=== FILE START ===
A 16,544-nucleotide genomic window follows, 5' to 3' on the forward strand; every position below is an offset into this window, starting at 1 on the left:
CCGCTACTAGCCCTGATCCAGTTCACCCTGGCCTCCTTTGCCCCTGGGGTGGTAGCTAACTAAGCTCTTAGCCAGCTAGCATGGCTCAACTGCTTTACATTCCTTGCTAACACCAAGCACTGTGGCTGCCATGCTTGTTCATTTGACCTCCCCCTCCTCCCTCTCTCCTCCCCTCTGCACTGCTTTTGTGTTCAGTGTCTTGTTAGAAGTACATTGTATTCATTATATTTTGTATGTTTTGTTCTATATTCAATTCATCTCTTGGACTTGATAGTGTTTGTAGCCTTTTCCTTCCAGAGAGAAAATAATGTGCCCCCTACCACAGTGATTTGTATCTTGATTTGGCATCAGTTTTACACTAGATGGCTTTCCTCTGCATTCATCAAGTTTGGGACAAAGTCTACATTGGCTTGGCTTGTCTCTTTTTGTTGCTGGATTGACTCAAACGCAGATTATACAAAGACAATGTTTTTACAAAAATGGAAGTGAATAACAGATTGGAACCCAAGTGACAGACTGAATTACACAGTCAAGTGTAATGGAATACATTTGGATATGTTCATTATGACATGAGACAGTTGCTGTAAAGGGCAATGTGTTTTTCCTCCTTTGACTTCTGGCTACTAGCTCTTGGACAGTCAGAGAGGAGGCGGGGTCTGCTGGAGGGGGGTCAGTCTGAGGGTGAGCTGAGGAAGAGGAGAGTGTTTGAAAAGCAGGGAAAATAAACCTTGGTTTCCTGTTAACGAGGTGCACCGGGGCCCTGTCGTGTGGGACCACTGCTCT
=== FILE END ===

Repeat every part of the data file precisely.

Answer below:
A 16,544-nucleotide genomic window follows, 5' to 3' on the forward strand; every position below is an offset into this window, starting at 1 on the left:
CCGCTACTAGCCCTGATCCAGTTCACCCTGGCCTCCTTTGCCCCTGGGGTGGTAGCTAACTAAGCTCTTAGCCAGCTAGCATGGCTCAACTGCTTTACATTCCTTGCTAACACCAAGCACTGTGGCTGCCATGCTTGTTCATTTGACCTCCCCCTCCTCCCTCTCTCCTCCCCTCTGCACTGCTTTTGTGTTCAGTGTCTTGTTAGAAGTACATTGTATTCATTATATTTTGTATGTTTTGTTCTATATTCAATTCATCTCTTGGACTTGATAGTGTTTGTAGCCTTTTCCTTCCAGAGAGAAAATAATGTGCCCCCTACCACAGTGATTTGTATCTTGATTTGGCATCAGTTTTACACTAGATGGCTTTCCTCTGCATTCATCAAGTTTGGGACAAAGTCTACATTGGCTTGGCTTGTCTCTTTTTGTTGCTGGATTGACTCAAACGCAGATTATACAAAGACAATGTTTTTACAAAAATGGAAGTGAATAACAGATTGGAACCCAAGTGACAGACTGAATTACACAGTCAAGTGTAATGGAATACATTTGGATATGTTCATTATGACATGAGACAGTTGCTGTAAAGGGCAATGTGTTTTTCCTCCTTTGACTTCTGGCTACTAGCTCTTGGACAGTCAGAGAGGAGGCGGGGTCTGCTGGAGGGGGGTCAGTCTGAGGGTGAGCTGAGGAAGAGGAGAGTGTTTGAAAAGCAGGGAAAATAAACCTTGGTTTCCTGTTAACGAGGTGCACCGGGGCCCTGTCGTGTGGGACCACTGCTCT